BLESSED CHARLES VON HAPSBURG
May our two splendid parishes, Holy Innocents in the Garment District and Saint Michael in Hell’s Kitchen (gradually becoming Heaven’s Kitchen), grow ever closer in strengthening their witness to the power of the Resurrection. In these days of the Octave of All Saints, do bear in mind that countless saints, mostly unknown, have walked through these troubled and challenging streets. Last Monday His Excellency, Dom Teodoro de Faria, Bishop Emeritus of Funchal, on Portugal’s Island of Madeira, celebrated Holy Mass at the altar of the Church of the Holy Innocents. It was in his diocese that Blessed Karl [Charles] von Habsburg, the last emperor of Austria-Hungary, died. With today’s medicine, Blessed Karl [Charles] might well have survived the pneumonia that afflicted him, but instead he died at the age of 34 in penurious exile, a victim of the bigotry of many, including—sad to say—our own country’s Calvinist president, Woodrow Wilson. The novelist Anatole France said, “No one will ever persuade me that the war could not have been ended long ago. The Emperor [Karl] Charles offered peace. There is the only honest man who occupied an important position during the war, but he was not listened to.”
Blessed Charles von Hapsburg, beatified by Pope John Paul II whose father had served under Emperor Charles and who bore the Emperor’s name. Blessed Charles was shocked to inherit the imperial throne, as he was remote in the line of succession. It was the worst time in history, and by the end of the First World War more than half of his fellow countrymen had died in battle. In his brief two years of reign, Charles instituted many reforms of the army and the nation, even using imperial carriages to transport food and fuel to the poor, modeling himself after the social teachings of Pope Leo XIII.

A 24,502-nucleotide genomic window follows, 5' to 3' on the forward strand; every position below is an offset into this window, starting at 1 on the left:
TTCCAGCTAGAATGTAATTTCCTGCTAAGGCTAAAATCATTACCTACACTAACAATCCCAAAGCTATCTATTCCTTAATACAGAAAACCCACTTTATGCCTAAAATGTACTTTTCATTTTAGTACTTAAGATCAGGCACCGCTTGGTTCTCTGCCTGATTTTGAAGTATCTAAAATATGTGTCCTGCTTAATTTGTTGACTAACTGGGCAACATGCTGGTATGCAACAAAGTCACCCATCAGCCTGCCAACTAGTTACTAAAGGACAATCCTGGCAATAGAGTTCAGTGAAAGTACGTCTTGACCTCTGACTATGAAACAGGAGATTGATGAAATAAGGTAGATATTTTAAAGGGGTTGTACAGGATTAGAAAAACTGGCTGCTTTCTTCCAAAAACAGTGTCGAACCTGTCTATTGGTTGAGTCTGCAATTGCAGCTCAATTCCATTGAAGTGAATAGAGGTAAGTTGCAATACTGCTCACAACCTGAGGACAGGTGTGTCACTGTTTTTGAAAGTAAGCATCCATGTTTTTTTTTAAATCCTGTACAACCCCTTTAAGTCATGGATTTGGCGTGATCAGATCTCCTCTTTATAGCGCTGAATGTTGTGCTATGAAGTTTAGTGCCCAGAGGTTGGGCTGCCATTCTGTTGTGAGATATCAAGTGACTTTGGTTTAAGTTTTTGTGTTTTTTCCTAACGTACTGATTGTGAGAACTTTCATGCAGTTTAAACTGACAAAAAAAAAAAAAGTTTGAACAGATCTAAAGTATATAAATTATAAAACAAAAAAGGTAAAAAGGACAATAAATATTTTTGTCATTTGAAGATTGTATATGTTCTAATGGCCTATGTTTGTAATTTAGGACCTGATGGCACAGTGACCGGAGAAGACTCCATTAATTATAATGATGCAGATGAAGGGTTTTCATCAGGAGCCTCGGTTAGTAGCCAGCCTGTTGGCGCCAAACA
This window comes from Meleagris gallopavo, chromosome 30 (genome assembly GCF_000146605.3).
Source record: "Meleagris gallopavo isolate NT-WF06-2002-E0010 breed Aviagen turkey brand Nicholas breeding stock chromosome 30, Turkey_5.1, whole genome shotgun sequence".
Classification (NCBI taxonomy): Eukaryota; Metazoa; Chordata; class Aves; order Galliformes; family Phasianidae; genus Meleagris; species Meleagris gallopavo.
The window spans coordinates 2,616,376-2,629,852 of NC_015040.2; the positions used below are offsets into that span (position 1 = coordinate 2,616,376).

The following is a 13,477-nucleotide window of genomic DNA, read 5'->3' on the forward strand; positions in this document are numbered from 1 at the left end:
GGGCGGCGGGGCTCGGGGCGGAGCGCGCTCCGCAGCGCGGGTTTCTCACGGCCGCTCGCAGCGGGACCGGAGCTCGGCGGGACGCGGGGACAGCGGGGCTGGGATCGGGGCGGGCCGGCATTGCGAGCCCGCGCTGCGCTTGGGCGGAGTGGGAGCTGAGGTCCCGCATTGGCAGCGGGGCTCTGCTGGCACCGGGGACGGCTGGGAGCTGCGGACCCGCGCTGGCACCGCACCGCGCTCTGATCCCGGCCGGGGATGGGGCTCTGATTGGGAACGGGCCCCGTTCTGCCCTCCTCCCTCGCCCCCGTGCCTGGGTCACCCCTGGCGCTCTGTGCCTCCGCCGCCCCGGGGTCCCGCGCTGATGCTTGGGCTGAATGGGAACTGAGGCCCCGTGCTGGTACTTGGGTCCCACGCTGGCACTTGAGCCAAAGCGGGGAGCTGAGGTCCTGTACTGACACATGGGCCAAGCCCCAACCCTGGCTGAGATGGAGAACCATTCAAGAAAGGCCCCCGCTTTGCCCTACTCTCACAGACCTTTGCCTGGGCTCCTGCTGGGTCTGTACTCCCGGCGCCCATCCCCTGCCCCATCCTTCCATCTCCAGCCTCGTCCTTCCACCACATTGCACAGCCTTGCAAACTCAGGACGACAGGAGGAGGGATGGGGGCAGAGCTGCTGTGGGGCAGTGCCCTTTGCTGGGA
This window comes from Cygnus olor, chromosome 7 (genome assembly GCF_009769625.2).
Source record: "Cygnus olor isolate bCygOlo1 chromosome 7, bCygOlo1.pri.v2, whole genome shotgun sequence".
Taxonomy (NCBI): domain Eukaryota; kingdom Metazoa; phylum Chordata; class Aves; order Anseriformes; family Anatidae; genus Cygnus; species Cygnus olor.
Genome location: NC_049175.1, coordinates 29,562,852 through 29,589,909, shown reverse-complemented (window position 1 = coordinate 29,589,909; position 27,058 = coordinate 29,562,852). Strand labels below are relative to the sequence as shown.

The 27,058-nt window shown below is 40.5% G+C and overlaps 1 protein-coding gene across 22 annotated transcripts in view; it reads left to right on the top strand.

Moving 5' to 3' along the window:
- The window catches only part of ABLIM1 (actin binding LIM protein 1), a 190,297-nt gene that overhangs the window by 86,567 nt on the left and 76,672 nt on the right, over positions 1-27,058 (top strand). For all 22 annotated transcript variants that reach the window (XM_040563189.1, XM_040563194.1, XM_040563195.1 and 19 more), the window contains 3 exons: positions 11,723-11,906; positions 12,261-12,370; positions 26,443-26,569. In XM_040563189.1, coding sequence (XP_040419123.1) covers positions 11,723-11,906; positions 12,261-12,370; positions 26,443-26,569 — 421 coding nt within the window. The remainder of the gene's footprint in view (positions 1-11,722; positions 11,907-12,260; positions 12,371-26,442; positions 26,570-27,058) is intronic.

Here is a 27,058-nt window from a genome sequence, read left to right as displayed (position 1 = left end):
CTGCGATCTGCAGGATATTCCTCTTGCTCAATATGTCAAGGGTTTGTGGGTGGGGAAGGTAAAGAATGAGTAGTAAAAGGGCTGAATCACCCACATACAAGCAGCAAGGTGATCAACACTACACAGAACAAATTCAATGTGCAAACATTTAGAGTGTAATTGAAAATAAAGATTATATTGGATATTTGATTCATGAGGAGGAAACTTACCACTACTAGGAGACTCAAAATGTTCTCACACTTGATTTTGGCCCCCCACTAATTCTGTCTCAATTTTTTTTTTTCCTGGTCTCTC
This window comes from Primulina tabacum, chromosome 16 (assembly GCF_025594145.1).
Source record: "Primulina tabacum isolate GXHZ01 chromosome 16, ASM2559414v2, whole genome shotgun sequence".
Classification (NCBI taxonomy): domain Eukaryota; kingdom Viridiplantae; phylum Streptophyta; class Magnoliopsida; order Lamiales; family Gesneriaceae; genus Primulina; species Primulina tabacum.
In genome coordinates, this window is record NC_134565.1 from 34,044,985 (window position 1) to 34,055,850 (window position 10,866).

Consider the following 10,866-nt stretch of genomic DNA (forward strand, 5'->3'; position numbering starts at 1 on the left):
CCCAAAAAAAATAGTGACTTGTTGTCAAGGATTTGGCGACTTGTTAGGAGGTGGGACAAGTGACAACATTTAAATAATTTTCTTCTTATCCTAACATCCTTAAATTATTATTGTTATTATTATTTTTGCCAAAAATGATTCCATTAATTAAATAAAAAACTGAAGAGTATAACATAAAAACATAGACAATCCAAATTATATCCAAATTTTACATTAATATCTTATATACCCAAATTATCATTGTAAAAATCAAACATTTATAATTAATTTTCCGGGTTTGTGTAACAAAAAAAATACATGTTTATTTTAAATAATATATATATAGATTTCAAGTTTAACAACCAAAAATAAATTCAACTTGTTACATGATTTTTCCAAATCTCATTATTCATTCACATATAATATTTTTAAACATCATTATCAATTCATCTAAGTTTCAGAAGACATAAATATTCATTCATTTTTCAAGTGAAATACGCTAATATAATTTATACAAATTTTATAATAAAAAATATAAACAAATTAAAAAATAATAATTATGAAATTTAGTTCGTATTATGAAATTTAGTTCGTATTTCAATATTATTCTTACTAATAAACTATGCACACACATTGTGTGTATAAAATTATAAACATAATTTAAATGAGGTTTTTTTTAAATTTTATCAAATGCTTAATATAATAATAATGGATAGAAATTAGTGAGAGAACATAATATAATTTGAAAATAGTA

His love was boundless for his wife, the Empress Zita, whom he told on the day after their glittering wedding, “Now we must help each other to get to Heaven.” His feast day is not on the anniversary of his death or birth, but on the anniversary of their wedding. In cruel exile after the war, he was not allowed firewood, and the family shivered in the cold on the island of Madeira. Before his death, Charles blessed his eighth child, still in the Empress’ womb, young enough legally to be “eliminated” in our present society. The young father was reluctant to let his eldest son Otto, who would be a principal figure in the collapse of European Communism, watch him die, but he did, saying that the son must see how a Christian king goes to God.
The Empress and her eight children removed to various lands, most recently living in Tuxedo Park, New York in our own archdiocese. In Quebec she and the children were so neglected that she had to comb the public park for dandelions to feed the royal family.
We rejoice in the heroism of these saints and pray that, whatever our state in life, we may serve the King of the Universe as they did.
– FATHER GEORGE W. RUTLER